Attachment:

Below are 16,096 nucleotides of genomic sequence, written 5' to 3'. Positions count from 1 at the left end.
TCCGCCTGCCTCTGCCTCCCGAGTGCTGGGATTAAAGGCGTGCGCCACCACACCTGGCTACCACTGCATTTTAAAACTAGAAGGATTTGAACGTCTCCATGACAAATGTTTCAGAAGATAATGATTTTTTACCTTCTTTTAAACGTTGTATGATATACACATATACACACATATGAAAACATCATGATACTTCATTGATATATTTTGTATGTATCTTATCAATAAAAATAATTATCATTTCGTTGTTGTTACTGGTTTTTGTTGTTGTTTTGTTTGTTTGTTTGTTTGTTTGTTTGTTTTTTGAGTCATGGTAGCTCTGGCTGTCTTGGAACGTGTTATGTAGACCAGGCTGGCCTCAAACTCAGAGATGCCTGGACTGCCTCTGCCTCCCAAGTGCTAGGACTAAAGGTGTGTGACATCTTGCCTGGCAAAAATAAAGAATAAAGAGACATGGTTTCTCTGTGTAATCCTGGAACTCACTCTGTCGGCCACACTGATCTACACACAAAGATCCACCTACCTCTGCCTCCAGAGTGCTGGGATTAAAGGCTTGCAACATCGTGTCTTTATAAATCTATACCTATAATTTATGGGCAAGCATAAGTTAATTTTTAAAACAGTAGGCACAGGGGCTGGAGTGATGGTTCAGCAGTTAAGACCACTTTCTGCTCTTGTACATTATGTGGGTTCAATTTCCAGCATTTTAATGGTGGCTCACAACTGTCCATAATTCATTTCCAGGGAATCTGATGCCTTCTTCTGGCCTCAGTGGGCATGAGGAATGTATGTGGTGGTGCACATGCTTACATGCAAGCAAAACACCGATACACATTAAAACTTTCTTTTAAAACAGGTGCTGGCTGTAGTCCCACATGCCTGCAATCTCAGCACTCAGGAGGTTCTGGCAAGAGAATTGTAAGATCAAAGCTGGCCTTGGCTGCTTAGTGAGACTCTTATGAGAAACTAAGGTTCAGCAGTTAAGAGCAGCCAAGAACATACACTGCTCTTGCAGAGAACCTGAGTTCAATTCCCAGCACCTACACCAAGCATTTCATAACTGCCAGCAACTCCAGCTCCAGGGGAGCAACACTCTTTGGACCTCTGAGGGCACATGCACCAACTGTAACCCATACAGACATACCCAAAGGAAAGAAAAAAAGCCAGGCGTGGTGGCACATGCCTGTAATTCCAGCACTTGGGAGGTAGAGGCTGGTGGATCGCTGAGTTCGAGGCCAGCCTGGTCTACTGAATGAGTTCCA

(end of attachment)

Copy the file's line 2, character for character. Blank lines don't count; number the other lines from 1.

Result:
TCCGCCTGCCTCTGCCTCCCGAGTGCTGGGATTAAAGGCGTGCGCCACCACACCTGGCTACCACTGCATTTTAAAACTAGAAGGATTTGAACGTCTCCATGACAAATGTTTCAGAAGATAATGATTTTTTACCTTCTTTTAAACGTTGTATGATATACACATATACACACATATGAAAACATCATGATACTTCATTGATATATTTTGTATGTATCTTATCAATAAAAATAATTATCATTTCGTTGTTGTTACTGGTTTTTGTTGTTGTTTTGTTTGTTTGTTTGTTTGTTTGTTTGTTTTTTGAGTCATGGTAGCTCTGGCTGTCTTGGAACGTGTTATGTAGACCAGGCTGGCCTCAAACTCAGAGATGCCTGGACTGCCTCTGCCTCCCAAGTGCTAGGACTAAAGGTGTGTGACATCTTGCCTGGCAAAAATAAAGAATAAAGAGACATGGTTTCTCTGTGTAATCCTGGAACTCACTCTGTCGGCCACACTGATCTACACACAAAGATCCACCTACCTCTGCCTCCAGAGTGCTGGGATTAAAGGCTTGCAACATCGTGTCTTTATAAATCTATACCTATAATTTATGGGCAAGCATAAGTTAATTTTTAAAACAGTAGGCACAGGGGCTGGAGTGATGGTTCAGCAGTTAAGACCACTTTCTGCTCTTGTACATTATGTGGGTTCAATTTCCAGCATTTTAATGGTGGCTCACAACTGTCCATAATTCATTTCCAGGGAATCTGATGCCTTCTTCTGGCCTCAGTGGGCATGAGGAATGTATGTGGTGGTGCACATGCTTACATGCAAGCAAAACACCGATACACATTAAAACTTTCTTTTAAAACAGGTGCTGGCTGTAGTCCCACATGCCTGCAATCTCAGCACTCAGGAGGTTCTGGCAAGAGAATTGTAAGATCAAAGCTGGCCTTGGCTGCTTAGTGAGACTCTTATGAGAAACTAAGGTTCAGCAGTTAAGAGCAGCCAAGAACATACACTGCTCTTGCAGAGAACCTGAGTTCAATTCCCAGCACCTACACCAAGCATTTCATAACTGCCAGCAACTCCAGCTCCAGGGGAGCAACACTCTTTGGACCTCTGAGGGCACATGCACCAACTGTAACCCATACAGACATACCCAAAGGAAAGAAAAAAAGCCAGGCGTGGTGGCACATGCCTGTAATTCCAGCACTTGGGAGGTAGAGGCTGGTGGATCGCTGAGTTCGAGGCCAGCCTGGTCTACTGAATGAGTTCCA